Prof. Sansom —No; it simply means that we will make the advice within the evidence that we have had previously and the evidence that now is in the public domain.

Senator RYAN —Why would that constrain your behaviour about consultation, then? If a decision on these medicines and therapeutic groups is being made absolutely purely on the evidence—and I respect you when you say that because of the longstanding traditions of the PBAC—then I do not see how the budget context is relevant, because there is either a scientific basis for the TGP or there is not. And if the minister is saying to you, ‘I need you to do this in the context of the budget’ then—I am not having a go at you, Professor Sansom, but I have got questions for the minister.

Prof. Sansom —They are issues you may wish to take up. The issue for us is that, when a submission comes in, that is in the public domain. The company knows about that. When the minister asks us for advice, that is asking us for advice. We look at the information. What the minister does with that advice and the way she or he manages that is an issue for the minister. You will have to ask the department.

Senator RYAN —One last factual question: when this was communicated to you, was it communicated to you by an official in the department or by the minister, in writing, or a ministerial staffer?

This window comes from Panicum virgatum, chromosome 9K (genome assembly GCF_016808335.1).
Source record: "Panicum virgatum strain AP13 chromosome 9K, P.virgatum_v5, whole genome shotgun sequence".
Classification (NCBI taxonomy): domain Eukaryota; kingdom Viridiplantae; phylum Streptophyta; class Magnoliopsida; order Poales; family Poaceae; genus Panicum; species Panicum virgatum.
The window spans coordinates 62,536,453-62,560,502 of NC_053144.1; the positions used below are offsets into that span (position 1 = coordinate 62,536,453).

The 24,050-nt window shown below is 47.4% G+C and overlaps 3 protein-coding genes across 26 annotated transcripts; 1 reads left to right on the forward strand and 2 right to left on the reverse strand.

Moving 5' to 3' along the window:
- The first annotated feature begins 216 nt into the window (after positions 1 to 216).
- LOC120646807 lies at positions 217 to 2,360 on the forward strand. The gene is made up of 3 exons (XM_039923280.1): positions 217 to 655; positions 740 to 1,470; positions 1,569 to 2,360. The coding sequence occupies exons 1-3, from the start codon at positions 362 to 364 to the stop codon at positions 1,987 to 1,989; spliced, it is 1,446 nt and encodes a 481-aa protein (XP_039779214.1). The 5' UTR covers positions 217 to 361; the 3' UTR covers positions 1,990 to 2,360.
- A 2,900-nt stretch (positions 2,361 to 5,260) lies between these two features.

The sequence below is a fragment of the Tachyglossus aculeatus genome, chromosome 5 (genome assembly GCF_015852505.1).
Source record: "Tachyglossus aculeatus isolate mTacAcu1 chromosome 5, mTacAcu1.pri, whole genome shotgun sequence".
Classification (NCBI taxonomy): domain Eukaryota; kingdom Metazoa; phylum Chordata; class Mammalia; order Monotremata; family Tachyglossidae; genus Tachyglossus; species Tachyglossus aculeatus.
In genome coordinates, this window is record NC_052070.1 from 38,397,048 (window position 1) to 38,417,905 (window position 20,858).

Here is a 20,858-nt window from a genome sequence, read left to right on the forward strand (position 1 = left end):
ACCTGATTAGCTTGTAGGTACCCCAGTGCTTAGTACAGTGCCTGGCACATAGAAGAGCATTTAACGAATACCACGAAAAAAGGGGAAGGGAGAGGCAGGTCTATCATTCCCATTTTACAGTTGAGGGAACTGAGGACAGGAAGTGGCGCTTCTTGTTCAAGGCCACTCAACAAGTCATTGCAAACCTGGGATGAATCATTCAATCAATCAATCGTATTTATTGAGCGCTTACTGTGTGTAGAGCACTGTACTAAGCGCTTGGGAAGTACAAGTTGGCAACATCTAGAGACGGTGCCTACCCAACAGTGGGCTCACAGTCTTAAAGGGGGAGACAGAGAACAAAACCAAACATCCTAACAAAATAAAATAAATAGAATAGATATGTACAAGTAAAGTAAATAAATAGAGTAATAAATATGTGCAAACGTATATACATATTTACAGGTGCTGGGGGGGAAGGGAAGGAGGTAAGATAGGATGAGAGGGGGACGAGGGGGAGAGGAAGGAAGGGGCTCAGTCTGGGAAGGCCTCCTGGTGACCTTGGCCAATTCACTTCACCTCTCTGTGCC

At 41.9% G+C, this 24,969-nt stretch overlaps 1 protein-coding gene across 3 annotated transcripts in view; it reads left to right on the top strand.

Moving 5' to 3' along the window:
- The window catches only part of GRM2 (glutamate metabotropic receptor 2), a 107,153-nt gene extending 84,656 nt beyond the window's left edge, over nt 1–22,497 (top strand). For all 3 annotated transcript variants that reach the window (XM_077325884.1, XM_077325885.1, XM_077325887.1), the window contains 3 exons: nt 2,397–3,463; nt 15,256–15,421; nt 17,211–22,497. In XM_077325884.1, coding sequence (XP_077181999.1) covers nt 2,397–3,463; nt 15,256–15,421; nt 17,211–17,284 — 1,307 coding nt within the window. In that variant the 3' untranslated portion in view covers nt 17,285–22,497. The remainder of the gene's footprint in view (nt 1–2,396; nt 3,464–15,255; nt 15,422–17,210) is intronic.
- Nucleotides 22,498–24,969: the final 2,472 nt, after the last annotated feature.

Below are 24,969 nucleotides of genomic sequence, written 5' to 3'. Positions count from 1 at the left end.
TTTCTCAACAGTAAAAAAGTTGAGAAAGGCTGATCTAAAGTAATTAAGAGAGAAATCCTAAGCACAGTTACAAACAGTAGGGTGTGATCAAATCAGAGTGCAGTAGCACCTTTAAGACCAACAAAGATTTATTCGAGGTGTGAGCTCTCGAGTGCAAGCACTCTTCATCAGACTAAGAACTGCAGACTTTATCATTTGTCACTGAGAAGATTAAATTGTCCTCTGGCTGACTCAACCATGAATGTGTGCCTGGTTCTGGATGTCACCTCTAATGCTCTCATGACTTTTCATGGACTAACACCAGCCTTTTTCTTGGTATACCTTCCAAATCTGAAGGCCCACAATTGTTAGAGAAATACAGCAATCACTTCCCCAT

Prof. Sansom —I would have to take that on notice. I cannot remember exactly how it was that—

Senator FIERRAVANTI-WELLS —In relation to each group, could you—

Prof. Sansom —It would possibly have been in writing—I would have thought so.

Senator RYAN —I would assume it was.

Senator FIERRAVANTI-WELLS —Professor, can I just be clear: can you take that question on notice—

Prof. Sansom —Yes.

Senator FIERRAVANTI-WELLS —in relation to each group. We would appreciate knowing who contacted you, when you were contacted, when you first became aware, and the process that you followed in relation to each and every one of them, preferably in—

Prof. Sansom —Yes.

CHAIR —Can I also ask, for clarification: has this process changed under this government? Has it always been the practice for the committee that, if the minister seeks advice, it is done in the same way?

Prof. Sansom —Yes. The minister seeks advice—

CHAIR —So it has not been public? There hasn’t been consultation? So there has been no change in process recently—is that right?

Prof. Sansom —No. The minister seeks advice; we provide advice to the minister, and we provide the context of the information that made up that advice.

Senator FIERRAVANTI-WELLS —No, but in relation to therapeutic groups—that is the issue. You should qualify that, Senator Siewert.

CHAIR —I know that you want to know about this specific episode. But what I am also keen to know is: when the minister has been seeking advice, in the past, whichever minister it has been, they have gone to you in the same sort of way, and you have provided advice in the same context of—

Prof. Sansom —Yes.

CHAIR —It is direct to the minister and you have not gone out to third parties?

Prof. Sansom —Yes.